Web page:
Duke Energy announced on Monday it will purchase Progress Energy for $13.7 billion and stock and take on $12.2 billion in debt in what will total a $26 billion transaction. The result will be the nation’s largest utility, if the deal gets approved.

The merger, which still needs state regulatory approval, spans six regulated service territories (North Carolina, South Carolina, Florida, Indiana, Kentucky and Ohio), more than 7 million customers and will total 57 gigawatts of domestic generation capacity, with the largest nuclear fleet in the country.

The headquarters will remain in Charlotte, where Duke is currently located, but Bill Johnson, the current CEO of Progress, will reportedly run the company, with Duke’s CEO Jim Rogers staying on as a board chairman.

“This combination of two outstanding companies is a natural fit,” Bill Johnson, chairman, president and chief executive officer of Progress Energy, said in a statement. “It makes clear strategic sense and creates exceptional value for our shareholders. Together, we can leverage our best practices to achieve even higher levels of safety, operational excellence and customer satisfaction, and save money for customers by combining our fuel purchasing power and the dispatch of our generating plants.”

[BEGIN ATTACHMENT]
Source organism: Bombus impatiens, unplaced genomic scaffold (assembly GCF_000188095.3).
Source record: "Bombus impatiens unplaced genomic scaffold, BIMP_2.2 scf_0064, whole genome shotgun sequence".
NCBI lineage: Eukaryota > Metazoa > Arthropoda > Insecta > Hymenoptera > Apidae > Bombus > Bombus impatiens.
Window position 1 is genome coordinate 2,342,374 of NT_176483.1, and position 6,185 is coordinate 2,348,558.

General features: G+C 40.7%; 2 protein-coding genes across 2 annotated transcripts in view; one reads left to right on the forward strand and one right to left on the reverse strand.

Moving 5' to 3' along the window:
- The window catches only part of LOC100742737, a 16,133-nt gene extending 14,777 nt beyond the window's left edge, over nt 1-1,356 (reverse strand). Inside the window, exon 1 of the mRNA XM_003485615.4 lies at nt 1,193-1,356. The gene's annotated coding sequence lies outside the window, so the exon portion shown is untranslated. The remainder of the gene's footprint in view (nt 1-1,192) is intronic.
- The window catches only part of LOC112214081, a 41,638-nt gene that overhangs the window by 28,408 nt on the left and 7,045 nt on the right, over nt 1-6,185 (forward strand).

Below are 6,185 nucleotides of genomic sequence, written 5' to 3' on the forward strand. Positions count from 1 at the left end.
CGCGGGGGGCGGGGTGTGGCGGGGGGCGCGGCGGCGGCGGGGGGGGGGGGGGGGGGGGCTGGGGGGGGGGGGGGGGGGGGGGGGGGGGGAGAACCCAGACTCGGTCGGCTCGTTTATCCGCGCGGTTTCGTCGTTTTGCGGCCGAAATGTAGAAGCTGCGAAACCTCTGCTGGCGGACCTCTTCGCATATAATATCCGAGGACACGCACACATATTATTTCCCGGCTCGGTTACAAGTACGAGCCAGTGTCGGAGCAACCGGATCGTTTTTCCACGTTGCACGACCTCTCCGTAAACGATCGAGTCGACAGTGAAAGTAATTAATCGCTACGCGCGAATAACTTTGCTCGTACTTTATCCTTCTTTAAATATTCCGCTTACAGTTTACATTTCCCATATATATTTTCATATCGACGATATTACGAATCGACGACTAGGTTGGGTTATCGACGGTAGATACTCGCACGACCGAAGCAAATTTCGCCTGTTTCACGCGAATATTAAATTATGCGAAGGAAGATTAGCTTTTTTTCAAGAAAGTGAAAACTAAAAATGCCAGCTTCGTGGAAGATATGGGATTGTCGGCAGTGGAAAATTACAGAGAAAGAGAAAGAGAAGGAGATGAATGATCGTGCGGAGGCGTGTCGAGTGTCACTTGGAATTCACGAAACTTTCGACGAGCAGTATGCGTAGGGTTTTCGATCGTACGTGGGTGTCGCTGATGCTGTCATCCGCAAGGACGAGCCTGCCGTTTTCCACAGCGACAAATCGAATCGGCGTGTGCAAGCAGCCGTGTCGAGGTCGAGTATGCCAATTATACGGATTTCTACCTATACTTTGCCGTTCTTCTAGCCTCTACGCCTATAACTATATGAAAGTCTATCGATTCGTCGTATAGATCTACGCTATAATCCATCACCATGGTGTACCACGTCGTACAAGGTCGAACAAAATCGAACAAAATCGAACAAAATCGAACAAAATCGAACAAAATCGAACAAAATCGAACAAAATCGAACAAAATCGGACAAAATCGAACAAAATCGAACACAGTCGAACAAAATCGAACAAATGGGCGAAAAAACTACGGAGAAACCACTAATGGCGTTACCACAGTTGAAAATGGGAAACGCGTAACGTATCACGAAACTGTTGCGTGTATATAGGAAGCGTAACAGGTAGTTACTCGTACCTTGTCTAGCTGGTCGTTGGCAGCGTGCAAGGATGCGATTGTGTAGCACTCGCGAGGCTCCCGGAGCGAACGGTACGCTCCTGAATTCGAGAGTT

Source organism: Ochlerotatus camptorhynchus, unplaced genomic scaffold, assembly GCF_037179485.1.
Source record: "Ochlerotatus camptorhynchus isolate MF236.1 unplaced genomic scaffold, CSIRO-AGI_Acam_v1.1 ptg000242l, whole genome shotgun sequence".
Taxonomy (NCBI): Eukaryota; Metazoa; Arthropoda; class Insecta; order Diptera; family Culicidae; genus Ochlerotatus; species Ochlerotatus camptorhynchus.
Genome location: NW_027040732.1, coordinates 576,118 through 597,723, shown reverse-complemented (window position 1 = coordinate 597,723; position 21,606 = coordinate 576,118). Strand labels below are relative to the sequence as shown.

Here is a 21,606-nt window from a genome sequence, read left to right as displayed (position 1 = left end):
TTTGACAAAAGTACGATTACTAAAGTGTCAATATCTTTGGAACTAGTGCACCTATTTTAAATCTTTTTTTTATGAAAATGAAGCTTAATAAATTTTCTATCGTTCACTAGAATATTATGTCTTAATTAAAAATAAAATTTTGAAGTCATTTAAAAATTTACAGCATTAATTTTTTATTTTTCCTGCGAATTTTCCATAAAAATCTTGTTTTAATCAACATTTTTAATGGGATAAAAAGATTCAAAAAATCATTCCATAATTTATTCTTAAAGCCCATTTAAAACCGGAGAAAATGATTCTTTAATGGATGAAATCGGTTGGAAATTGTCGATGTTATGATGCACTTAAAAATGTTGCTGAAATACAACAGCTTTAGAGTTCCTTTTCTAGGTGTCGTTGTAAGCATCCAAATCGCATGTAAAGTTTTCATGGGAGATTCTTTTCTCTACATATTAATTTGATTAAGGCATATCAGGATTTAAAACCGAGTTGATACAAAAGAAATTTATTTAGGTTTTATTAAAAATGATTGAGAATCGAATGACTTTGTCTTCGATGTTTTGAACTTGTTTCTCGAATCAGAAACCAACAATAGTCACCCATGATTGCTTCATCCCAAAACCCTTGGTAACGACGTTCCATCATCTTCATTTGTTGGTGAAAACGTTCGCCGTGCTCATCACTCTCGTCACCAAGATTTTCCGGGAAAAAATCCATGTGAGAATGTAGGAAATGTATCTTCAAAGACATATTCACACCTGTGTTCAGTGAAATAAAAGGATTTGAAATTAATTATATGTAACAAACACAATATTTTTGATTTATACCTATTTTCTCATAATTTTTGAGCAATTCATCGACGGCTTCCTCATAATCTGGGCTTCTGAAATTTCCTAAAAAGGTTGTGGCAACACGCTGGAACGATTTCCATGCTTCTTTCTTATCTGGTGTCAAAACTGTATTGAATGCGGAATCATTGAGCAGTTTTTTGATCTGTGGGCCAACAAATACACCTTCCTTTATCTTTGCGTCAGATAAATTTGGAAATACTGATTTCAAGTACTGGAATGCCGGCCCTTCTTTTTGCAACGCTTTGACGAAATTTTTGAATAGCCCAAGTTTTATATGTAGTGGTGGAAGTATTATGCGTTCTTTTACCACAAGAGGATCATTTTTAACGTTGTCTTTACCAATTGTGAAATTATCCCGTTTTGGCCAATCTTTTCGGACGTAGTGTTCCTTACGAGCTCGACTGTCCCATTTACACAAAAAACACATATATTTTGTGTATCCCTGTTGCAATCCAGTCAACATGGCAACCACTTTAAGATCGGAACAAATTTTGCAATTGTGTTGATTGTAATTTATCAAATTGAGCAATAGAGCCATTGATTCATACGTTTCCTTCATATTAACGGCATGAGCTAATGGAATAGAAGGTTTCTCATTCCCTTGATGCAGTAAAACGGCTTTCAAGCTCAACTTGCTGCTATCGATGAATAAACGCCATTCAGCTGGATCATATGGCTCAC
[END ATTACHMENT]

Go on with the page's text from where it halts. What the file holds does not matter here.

The marriage will mean that Duke will increase its exposure to regulated utilities from 75 percent to 85 percent of its business, according to the Wall Street Journal.

Duke is a champion of smart grid and energy efficiency, but the announcement focused more on fuel purchasing and the dispatch of generating plants as the primary modes of saving money when the two companies come together. But Rogers did mention in a statement that new technologies will continue to be a priority. “Our industry is entering a building phase where we must invest in an array of new technologies to reduce our environmental footprints and become more efficient,” he said.

The increased balance sheet is sure to fuel Duke’s interest in smart grid investment (and reportedly, more nuclear). At a Greenbelt conference just over a year ago, Rogers said his company was looking to own every piece of smart grid. The utility plans on spending $1 billion over the next five years to bring smart grid technologies to its customers. Duke currently is working with Echelon, Ambient and Cisco for its smart grid systems.

Duke shares fell 2.04 percent in morning trading to $17.43, while Progress dropped 1.61 percent to $44.00.